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I'm looking for a relatively simple guide to setting up an IPv6 tunnel properly.

This network currently has a server (Windows Server 2008R2) running RRAS that establishes connectivity to the internet using a demand-dial PPPoE connection and handles the NAT. It also hosts a DNS server and DHCP. My ISP does not support IPv6, but I have a static IPv4 address.

I've read about 6to4 and signed up at tunnelbroker.net, but quickly felt out of my depth. How do I configure my network to use it, and how I should configure my DHCP server with regards to IPv6 addresses?

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migrated from superuser.com Sep 14 '12 at 20:25

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Does your ISP even assign IPv6 IP addresses? If they don't then what purpose is there to support them within your own home network? Do you have the required devices that support IPv6 most home routers sold in the last 3 years do not support it. –  Ramhound Sep 13 '12 at 12:45
    
Pretty sure this is mostly in the question, but no they don't hence the need for the tunnel, the purpose is more out of interest than need, but yes, all my kit does support IPv6 (RRAS on Windows Server IS the router) –  Graham Wager Sep 13 '12 at 12:50
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@Ramhound: If the ISP doesn't assign IPv6 addresses, the 6to4 tunnel will. –  grawity Sep 13 '12 at 12:51
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Watch out that you don't confuse 6to4 with the 6in4 tunnels that Hurricane Electric (tunnelbroker.net) provides. 6to4 often causes more problems than it is worth. Tunnelbroker.net and other 6in4 tunnels are much more reliable. You can recognise 6to4 addresses because they start with 2002: Avoid them :-) –  Sander Steffann Sep 14 '12 at 8:05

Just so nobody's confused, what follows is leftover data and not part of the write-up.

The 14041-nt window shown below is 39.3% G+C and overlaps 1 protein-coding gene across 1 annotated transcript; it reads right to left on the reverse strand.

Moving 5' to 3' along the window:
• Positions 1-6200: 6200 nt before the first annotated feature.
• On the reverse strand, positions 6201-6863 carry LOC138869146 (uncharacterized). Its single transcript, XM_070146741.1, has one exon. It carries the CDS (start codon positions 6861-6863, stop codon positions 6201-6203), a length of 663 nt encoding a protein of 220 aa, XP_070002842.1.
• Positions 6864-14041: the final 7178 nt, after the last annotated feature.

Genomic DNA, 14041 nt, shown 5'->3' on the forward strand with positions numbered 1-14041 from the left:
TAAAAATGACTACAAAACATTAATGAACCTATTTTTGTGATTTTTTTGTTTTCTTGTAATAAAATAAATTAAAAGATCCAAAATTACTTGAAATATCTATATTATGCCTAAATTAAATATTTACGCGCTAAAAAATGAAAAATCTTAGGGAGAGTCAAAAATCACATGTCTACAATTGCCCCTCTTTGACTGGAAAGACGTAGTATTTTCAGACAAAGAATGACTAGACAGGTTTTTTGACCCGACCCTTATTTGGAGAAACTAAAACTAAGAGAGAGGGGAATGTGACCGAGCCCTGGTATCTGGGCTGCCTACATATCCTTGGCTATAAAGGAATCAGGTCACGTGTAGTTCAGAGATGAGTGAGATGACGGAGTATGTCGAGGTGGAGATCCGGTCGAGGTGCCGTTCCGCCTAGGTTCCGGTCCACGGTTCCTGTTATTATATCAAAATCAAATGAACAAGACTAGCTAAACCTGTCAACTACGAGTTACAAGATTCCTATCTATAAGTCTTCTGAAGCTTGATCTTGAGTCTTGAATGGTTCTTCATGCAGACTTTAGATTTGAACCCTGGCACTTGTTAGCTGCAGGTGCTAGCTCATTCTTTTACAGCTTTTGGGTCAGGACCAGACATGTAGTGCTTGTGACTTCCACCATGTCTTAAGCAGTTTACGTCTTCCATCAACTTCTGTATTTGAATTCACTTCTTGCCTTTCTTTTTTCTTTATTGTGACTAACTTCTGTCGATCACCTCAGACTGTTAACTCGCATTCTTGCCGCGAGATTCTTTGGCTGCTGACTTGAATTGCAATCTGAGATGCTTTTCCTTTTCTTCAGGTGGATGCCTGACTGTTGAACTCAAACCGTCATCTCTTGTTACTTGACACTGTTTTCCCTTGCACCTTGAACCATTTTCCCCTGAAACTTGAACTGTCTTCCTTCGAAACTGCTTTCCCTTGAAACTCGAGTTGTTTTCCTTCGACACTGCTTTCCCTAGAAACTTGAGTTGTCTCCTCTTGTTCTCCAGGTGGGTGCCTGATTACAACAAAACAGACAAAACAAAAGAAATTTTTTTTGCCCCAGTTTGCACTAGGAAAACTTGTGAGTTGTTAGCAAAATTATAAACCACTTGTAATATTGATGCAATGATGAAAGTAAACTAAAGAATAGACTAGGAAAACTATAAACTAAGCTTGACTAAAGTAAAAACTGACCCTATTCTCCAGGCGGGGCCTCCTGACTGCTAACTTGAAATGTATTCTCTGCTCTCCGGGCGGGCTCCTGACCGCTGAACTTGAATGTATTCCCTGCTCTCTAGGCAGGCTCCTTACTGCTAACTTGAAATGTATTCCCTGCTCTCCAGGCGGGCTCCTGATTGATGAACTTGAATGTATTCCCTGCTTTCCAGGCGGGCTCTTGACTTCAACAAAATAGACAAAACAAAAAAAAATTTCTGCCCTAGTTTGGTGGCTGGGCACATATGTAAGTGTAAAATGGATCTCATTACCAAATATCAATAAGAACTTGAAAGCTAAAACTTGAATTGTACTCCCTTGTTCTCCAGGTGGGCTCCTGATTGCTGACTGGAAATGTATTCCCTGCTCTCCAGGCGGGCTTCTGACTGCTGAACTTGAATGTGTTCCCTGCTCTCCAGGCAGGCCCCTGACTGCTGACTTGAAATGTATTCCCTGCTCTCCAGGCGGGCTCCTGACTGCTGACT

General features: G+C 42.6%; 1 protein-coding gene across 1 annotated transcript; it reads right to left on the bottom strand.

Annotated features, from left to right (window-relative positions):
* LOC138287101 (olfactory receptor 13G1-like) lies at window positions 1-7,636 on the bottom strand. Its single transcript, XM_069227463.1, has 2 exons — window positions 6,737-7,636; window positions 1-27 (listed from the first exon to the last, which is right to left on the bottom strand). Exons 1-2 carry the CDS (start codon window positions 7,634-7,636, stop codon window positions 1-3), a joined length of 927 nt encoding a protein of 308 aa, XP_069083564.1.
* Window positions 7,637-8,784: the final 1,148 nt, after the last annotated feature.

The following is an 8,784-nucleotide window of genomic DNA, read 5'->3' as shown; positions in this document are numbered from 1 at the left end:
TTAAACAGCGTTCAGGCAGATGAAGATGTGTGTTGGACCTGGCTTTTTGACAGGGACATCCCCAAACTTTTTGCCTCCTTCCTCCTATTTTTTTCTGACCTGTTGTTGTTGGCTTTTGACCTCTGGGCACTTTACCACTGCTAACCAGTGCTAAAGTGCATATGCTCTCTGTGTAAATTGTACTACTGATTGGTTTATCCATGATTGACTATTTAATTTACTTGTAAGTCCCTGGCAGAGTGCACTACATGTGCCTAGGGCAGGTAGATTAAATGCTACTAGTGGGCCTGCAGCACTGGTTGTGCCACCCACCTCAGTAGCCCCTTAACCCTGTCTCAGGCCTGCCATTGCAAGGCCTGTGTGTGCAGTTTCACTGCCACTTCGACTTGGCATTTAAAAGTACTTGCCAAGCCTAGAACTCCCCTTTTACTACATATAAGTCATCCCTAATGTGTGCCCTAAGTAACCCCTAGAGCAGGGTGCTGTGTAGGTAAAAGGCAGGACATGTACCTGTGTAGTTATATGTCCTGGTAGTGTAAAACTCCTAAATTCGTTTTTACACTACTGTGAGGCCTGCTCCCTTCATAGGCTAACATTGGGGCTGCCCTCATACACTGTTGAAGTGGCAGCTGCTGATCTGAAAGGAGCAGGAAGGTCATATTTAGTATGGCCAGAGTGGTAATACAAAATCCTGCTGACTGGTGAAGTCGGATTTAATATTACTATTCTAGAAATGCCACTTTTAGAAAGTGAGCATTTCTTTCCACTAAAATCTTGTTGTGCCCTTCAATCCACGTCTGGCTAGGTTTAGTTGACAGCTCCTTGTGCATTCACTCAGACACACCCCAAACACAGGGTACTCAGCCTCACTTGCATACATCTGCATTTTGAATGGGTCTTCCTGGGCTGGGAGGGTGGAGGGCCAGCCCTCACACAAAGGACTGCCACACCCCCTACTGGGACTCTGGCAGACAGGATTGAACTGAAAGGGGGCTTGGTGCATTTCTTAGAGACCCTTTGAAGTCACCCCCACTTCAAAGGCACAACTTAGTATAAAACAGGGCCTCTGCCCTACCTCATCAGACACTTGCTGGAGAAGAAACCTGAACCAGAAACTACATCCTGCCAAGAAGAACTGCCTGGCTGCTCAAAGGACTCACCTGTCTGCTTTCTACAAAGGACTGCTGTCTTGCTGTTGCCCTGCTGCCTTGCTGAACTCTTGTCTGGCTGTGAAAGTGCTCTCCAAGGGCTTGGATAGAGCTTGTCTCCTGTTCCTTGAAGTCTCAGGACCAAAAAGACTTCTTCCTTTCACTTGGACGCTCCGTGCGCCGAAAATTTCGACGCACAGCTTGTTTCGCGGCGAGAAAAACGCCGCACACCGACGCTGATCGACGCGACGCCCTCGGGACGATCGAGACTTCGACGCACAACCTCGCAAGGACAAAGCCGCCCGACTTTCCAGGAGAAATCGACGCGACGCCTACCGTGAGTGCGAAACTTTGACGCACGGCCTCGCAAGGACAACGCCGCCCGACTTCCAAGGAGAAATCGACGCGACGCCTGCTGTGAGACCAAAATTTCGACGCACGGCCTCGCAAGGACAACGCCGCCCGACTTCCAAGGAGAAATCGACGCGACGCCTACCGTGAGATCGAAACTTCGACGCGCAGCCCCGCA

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1 Answer

up vote 2 down vote accepted

I cannot test with Server 2008, but the following should work:

To add a tunnel from command line, run netsh and type:

interface ipv6

add v6v4tunnel Tunnelbroker localaddr=<local_v4_address> remoteaddr=<tunnel_v4_endpoint>

add address Tunnelbroker address=<client_v6_endpoint>
add address Tunnelbroker address=<routed_prefix>:1 

add route ::/0               interface=Tunnelbroker            publish=yes
add route <routed_prefix>/64 interface="Local Area Connection" publish=yes

set interface Tunnelbroker            forwarding=enabled
set interface "Local Area Connection" forwarding=enabled advertise=enabled

Replace <local_address> with the server's IPv4 address (the external one in your case with PPPoE, internal if the server itself is behind a NAT).

Replace <tunnel_endpoint> with the IPv4 address of your tunnel's server endpoint (given in the Tunnelbroker tunnel info page).

Replace <prefix> with your tunnel's IPv6 "Routed /64" prefix, for example, 2001:470:1f0b:614:: (given in the tunnel info page).


This only configures IPv6 Stateless Autoconfiguration. After the tunnel is created (the first 3 commands might be enough), you should be able to create DHCPv6 scopes in the DHCP management console. Someone who can test it on Server 2008 should expand this part...

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